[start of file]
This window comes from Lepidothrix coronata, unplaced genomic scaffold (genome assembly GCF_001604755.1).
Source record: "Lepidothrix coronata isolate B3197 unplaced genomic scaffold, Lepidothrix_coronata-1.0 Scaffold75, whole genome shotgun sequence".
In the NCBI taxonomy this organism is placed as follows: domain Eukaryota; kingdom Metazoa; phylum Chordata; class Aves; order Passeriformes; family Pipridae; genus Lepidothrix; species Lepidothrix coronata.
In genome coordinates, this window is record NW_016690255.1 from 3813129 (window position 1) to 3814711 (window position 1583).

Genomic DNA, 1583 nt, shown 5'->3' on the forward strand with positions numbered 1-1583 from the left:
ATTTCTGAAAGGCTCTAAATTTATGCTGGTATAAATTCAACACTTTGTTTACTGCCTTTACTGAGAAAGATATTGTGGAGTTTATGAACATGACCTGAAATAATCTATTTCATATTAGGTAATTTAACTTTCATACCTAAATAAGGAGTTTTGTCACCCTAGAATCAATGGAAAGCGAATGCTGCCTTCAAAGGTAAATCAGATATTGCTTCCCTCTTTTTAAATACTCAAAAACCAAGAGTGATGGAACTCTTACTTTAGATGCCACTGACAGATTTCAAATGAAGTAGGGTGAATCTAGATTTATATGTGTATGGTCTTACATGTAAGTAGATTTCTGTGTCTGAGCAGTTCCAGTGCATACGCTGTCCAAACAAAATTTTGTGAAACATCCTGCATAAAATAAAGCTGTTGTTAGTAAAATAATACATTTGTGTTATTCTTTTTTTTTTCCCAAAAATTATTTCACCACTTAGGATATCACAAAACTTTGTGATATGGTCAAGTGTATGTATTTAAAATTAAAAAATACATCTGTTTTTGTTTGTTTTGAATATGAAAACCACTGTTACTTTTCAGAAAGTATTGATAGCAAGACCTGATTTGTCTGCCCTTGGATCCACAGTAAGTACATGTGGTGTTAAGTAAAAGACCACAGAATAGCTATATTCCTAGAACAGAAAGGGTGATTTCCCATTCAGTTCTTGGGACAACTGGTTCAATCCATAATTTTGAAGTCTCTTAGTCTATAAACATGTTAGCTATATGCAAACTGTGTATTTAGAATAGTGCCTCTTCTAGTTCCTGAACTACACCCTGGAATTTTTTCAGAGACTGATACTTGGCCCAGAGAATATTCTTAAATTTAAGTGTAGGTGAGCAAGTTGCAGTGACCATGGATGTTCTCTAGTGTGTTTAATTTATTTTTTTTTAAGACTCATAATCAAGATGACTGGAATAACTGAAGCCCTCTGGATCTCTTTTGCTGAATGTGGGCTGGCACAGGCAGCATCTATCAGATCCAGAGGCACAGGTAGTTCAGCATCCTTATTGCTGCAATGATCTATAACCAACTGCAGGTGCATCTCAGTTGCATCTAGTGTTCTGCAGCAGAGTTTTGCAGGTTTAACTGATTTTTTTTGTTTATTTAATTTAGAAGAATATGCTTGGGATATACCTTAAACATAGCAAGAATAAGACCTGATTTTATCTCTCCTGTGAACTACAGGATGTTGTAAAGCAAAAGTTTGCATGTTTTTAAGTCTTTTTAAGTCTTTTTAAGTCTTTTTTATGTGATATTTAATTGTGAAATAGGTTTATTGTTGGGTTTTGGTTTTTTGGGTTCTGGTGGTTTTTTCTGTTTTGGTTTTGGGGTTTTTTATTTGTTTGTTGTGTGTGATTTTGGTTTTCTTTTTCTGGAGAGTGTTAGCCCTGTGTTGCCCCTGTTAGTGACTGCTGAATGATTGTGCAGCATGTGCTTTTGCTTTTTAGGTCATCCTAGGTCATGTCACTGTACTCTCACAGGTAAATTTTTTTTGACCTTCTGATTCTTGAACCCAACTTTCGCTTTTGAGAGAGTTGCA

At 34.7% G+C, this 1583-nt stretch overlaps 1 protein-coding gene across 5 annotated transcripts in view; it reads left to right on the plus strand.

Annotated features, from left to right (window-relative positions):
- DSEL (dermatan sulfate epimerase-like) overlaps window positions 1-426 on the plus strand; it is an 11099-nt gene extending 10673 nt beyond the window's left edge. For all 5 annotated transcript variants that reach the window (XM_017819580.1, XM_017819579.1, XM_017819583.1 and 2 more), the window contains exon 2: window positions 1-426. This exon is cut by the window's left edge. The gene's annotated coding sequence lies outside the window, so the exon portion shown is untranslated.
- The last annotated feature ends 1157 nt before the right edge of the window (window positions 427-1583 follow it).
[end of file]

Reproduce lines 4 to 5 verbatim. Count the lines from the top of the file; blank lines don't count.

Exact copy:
In genome coordinates, this window is record NW_016690255.1 from 3813129 (window position 1) to 3814711 (window position 1583).

Genomic DNA, 1583 nt, shown 5'->3' on the forward strand with positions numbered 1-1583 from the left: